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Sunday, January 22, 2006

Sunday Funnies: The Black Comic Book, Pt. 2

More on The Colored Negro Black Comic Book by Sid Jacobson and Ernie Colon.

Note: in the comic strip tradition all the words in the strip are in capitals, but for readability, I've deigned to write in standard English. Also the words that are in bold in the strip are in red in this text.

One other observation- for some reason, you can see the dots used as the skin tone on some strips (Natural, last week's Superblack) more than others. They all look a consistent graytone in the book.

"Flesh Horton", a 4 page take-off on "Flash Gordon".

Page 1:
(Two guys sitting at the control panel)
Flesh: Things have certainly changed, Dr. Zirkon!
Zirkon: Yas, Flesh- they certainly have!

Page 2:


Page 3, Panel 1
(Shot of spaceship)
Flesh: Now, we live as if there were no difference in our skin color at all!
Zirkon: To tell you the truth, Flesh, I hadn't realized you were black 'til you mentioned it!
Page 3, Panel 2
(Flesh opening a door)
Flesh: -But what are we going to do-

Page 4
(Men and women with slightly pointed ears, sitting in airplane-like seats; sign says "Greenie Venusian Section"
Flesh (not in shot): -with those damn green Venusians?

People - O.K., white people - have actually told me, "I don't think of you as black." Don't know what to do with that one. What does that mean? That they think of me as white? And if so, is that supposed to be a compliment? (Hint: it's not.)

I've also heard, "I'm color-blind." I'm always suspicious of the remark. If they are truly color-blind, which I doubt is true with most people regardless of race, why do they find a need to say it? And to me? Also, more often than not, something is said later in the conversation which betrays the comment.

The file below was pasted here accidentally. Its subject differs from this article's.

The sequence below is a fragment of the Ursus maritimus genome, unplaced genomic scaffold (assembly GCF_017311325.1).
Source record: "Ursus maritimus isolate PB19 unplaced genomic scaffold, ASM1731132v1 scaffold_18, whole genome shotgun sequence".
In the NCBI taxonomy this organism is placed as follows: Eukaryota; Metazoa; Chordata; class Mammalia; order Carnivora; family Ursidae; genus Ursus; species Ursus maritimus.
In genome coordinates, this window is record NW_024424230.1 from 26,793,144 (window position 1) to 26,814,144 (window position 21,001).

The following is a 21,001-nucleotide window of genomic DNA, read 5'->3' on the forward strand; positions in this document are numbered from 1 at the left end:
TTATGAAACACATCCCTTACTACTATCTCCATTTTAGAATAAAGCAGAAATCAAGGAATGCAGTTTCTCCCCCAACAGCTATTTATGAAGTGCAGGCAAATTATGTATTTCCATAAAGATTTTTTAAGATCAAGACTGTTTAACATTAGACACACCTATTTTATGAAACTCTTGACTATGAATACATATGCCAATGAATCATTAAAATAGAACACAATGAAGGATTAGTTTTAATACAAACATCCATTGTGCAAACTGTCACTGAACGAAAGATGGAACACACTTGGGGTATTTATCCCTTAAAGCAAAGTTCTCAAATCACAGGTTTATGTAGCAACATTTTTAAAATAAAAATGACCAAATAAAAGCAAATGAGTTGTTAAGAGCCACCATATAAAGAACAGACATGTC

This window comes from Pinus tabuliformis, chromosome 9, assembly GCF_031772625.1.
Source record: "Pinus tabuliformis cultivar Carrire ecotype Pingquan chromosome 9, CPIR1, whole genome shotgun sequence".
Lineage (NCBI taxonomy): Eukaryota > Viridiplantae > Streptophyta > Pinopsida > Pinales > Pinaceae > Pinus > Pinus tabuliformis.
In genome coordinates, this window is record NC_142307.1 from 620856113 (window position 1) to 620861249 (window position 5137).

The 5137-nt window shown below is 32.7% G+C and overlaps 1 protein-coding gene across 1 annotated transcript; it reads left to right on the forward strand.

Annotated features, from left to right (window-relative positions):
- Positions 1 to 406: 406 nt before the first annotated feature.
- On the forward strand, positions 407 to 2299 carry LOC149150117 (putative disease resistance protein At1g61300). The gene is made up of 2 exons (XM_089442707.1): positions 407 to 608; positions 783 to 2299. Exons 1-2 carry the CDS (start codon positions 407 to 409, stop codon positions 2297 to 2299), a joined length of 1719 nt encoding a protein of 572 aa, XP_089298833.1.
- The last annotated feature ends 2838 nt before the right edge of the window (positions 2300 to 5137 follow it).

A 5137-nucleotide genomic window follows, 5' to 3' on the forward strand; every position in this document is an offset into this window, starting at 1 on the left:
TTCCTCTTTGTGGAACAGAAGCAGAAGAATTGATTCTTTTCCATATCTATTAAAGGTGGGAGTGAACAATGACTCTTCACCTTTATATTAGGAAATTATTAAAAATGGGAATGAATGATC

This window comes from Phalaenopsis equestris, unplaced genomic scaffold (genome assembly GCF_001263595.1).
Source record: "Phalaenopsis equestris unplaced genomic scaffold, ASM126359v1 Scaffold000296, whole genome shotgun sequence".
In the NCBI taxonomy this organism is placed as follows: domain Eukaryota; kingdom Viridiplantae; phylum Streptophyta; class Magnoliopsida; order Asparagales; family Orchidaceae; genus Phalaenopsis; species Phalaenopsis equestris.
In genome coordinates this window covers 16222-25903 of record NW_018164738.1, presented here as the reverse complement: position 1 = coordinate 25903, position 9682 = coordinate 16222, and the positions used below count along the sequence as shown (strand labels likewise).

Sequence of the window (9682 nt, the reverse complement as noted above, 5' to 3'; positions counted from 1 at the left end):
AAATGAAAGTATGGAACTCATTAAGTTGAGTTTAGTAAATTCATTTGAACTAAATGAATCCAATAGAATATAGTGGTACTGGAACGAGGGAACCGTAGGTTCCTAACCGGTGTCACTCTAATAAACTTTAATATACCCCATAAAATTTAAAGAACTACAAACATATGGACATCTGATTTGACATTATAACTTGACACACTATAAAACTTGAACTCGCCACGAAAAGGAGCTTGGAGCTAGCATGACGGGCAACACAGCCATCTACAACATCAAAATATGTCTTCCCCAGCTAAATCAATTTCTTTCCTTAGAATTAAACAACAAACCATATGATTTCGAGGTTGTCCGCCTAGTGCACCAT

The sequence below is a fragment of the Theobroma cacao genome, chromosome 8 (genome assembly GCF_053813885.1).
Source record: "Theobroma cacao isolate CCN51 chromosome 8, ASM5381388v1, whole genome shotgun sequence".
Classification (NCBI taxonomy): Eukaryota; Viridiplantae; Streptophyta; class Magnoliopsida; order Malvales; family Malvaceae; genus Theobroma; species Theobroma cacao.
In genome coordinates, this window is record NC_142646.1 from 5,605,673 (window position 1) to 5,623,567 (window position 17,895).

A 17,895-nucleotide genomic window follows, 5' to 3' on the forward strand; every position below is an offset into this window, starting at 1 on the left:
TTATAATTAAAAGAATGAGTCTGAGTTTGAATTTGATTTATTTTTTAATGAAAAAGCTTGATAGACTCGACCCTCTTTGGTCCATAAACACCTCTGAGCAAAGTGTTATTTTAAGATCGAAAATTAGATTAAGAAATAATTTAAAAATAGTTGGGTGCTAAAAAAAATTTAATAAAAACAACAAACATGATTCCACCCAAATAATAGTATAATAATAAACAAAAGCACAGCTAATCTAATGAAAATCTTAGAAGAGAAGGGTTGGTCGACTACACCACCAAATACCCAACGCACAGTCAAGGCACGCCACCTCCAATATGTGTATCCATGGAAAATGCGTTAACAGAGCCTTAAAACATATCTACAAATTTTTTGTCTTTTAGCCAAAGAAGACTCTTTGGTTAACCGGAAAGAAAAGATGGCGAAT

I think this story really speaks to what I consider to be a major truth: that people who have been oppressed sometimes go out and oppress Unfortunate, for sure, but it does happen.

***

"Natural", a 4 page riff on "Nancy". I should note that except for the panel shown, Nancy is always smiling. Note also that while Natural is in every shot, she says nothing, but is looking coquettish, especially in the last panel.

Page 1:
Sluggo: I don't dig it, Natural - you're the grooviest black chick I know-
--you picket, you stand up for your people's rights-

Page 2, Panel 1:
Sluggo: -Right up to your natural hair, you're all soul, baby!
-And you gotta admit, I'm the grooviest white guy you know!
Page 2, Panel 2:
Sluggo (putting on round lens shades):
I wear shades in the winter and tan myself in the summer!

Page 3:


Page 4:
Sluggo (literally on a soap box): -So tell me, girl- why won't you go out with me?


I knew these guys in high school especially, these white guys (and occasionally white gals) who could out-street talk me and expected that I would think that they were really "down with it". I tended to find them irritating.

I've also known white people who like to tan who liked to point out that their skin color was darker than mine on their forearms, and would put their arms next to mine to prove it. Most insulting, not to mention stupid.

But, is it just me, or does Sluggo look like he might be a light-skinned black?

So, the real question is: is it funny? Yes, I think so. To quote AdAge's Bob Garfield: "It's the universal recognition that drives the laughs." I've been positively inclined towards everything I've looked at thus far. This too shall change.

4 comments:

GayProf said...

O.K., white people - have actually told me, "I don't think of you as black." Don't know what to do with that one. What does that mean? That they think of me as white? And if so, is that supposed to be a compliment?